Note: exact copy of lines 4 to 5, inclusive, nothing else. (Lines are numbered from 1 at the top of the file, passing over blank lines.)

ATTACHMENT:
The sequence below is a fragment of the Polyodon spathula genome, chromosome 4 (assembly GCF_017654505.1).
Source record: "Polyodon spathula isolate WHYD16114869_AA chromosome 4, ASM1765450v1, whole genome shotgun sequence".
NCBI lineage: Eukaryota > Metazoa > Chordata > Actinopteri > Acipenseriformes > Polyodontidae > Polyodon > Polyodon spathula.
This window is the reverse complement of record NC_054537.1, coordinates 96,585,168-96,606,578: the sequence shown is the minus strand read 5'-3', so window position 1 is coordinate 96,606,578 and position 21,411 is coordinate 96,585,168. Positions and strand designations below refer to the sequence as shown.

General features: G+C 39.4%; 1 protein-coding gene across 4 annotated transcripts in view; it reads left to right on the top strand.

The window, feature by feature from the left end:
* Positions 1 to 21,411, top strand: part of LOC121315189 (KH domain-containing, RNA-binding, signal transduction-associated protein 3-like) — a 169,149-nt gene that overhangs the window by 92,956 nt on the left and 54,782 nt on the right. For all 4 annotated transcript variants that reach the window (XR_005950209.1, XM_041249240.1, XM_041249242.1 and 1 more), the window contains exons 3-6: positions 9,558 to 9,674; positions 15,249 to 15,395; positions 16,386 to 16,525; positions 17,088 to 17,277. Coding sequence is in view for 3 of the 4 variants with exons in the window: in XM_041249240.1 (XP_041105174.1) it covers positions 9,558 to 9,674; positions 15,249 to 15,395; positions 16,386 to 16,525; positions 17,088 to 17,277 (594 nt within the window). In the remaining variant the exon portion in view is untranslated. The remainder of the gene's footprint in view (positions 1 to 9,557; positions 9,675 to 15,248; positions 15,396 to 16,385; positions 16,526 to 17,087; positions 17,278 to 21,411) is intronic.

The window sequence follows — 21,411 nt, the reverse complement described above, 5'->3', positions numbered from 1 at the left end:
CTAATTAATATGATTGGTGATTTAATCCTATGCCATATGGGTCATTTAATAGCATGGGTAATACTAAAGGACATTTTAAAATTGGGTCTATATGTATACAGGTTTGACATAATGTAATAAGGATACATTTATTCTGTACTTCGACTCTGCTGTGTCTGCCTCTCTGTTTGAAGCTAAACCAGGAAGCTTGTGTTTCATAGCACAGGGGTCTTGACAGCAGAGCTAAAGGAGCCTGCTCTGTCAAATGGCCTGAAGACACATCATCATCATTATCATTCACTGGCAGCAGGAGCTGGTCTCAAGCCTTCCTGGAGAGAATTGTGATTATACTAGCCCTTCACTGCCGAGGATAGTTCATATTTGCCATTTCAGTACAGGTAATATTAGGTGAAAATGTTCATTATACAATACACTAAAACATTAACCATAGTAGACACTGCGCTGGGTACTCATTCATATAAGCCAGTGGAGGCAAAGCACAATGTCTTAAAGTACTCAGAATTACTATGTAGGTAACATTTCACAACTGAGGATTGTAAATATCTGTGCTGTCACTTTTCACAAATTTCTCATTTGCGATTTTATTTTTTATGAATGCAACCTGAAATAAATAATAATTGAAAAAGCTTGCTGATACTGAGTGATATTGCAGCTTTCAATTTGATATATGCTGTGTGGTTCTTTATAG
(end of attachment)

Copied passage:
This window is the reverse complement of record NC_054537.1, coordinates 96,585,168-96,606,578: the sequence shown is the minus strand read 5'-3', so window position 1 is coordinate 96,606,578 and position 21,411 is coordinate 96,585,168. Positions and strand designations below refer to the sequence as shown.

General features: G+C 39.4%; 1 protein-coding gene across 4 annotated transcripts in view; it reads left to right on the top strand.